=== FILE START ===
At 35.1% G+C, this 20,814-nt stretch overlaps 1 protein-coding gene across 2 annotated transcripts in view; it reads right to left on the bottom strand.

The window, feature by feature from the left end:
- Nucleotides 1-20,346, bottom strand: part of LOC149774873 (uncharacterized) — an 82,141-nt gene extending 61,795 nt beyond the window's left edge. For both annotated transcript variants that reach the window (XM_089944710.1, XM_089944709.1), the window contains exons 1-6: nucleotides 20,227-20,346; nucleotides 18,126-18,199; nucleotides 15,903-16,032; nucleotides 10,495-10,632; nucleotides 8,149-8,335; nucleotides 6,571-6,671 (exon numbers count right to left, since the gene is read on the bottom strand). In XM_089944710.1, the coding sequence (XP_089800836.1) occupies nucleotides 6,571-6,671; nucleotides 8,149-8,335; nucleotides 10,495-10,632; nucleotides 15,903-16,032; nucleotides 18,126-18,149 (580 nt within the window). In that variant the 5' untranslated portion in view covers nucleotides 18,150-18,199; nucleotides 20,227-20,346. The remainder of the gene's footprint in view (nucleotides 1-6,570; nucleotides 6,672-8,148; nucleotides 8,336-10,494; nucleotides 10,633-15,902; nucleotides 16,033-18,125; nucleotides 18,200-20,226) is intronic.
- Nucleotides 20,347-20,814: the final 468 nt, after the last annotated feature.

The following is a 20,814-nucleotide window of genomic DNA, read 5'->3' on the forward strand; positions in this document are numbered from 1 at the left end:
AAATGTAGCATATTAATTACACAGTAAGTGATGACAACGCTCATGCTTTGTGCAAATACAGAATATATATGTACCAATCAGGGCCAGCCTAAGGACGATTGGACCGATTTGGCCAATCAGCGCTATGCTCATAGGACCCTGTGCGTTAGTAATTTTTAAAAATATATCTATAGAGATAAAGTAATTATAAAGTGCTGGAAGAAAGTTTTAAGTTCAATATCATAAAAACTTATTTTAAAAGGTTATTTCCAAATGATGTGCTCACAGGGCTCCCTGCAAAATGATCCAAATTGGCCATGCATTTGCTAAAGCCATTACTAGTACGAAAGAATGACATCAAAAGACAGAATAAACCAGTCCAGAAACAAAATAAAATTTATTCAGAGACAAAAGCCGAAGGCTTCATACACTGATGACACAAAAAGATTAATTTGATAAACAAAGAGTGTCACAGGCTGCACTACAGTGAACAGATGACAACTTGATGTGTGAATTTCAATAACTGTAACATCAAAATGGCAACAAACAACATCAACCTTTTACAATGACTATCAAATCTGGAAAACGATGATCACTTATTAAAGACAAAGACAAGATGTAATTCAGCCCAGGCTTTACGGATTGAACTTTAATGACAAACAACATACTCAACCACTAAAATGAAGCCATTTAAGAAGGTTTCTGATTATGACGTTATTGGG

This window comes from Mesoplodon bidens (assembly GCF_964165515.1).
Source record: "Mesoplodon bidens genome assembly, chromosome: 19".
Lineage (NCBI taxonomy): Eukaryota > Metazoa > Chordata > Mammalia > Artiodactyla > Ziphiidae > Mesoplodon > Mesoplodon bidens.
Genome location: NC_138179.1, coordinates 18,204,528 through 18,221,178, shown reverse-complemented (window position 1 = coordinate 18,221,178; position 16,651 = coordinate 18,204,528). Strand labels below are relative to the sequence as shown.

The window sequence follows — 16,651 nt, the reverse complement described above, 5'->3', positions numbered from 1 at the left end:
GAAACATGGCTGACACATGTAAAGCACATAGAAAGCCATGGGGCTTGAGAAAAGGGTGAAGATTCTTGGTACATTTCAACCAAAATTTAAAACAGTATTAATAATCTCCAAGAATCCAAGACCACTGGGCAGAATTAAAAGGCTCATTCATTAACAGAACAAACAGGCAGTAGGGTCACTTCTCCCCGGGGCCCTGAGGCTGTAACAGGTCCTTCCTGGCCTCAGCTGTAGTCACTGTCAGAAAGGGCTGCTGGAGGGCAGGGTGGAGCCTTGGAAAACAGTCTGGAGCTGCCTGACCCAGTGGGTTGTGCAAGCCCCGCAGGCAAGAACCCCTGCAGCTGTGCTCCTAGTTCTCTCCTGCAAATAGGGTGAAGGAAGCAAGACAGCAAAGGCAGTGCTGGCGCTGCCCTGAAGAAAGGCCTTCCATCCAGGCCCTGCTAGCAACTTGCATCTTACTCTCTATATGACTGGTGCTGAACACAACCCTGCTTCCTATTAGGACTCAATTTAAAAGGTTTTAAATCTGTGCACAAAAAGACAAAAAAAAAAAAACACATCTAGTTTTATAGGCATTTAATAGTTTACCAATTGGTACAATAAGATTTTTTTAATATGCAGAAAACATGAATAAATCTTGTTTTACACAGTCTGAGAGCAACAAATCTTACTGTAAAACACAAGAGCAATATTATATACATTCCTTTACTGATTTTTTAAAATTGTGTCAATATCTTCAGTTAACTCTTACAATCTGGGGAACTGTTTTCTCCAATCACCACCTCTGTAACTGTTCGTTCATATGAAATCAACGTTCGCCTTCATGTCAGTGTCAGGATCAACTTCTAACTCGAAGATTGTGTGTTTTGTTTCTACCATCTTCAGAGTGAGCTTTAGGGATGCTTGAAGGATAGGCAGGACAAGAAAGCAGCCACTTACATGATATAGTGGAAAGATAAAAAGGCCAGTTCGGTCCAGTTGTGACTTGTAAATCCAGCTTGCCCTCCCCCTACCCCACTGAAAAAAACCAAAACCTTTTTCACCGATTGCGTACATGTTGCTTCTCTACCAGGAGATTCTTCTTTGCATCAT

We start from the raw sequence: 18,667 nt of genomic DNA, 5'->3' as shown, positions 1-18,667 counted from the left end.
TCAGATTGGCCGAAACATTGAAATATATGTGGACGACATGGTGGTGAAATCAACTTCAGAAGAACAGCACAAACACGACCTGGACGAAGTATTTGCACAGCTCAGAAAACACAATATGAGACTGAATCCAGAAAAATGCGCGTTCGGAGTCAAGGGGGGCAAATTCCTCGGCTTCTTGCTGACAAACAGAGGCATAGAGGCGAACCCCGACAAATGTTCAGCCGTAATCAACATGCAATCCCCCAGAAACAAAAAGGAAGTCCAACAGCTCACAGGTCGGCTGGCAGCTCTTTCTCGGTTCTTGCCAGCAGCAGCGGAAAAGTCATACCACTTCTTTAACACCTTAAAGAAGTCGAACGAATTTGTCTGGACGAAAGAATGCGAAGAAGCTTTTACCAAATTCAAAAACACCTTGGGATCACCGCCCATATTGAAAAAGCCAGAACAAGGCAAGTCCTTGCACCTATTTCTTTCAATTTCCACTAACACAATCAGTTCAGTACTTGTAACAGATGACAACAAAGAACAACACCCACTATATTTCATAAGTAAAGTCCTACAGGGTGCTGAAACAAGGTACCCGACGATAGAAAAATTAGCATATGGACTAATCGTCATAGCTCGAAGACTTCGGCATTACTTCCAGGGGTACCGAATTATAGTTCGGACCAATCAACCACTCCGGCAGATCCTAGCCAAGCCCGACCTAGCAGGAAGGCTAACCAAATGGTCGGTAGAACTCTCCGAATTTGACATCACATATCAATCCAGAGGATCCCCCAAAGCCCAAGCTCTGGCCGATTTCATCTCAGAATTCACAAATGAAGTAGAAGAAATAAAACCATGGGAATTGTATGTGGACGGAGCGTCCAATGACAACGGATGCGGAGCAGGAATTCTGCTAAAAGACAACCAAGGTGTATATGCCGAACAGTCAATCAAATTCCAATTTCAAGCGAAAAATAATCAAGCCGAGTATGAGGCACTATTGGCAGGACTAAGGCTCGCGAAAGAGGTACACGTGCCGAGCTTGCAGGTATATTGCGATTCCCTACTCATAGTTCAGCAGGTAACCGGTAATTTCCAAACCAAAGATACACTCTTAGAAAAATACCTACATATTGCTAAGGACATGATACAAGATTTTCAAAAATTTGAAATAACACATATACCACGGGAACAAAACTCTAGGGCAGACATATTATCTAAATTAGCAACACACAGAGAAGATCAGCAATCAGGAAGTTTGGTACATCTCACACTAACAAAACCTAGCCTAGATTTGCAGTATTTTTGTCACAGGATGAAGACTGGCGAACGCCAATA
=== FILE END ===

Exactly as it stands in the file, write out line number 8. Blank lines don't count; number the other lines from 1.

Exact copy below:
Source record: "Mesoplodon bidens genome assembly, chromosome: 19".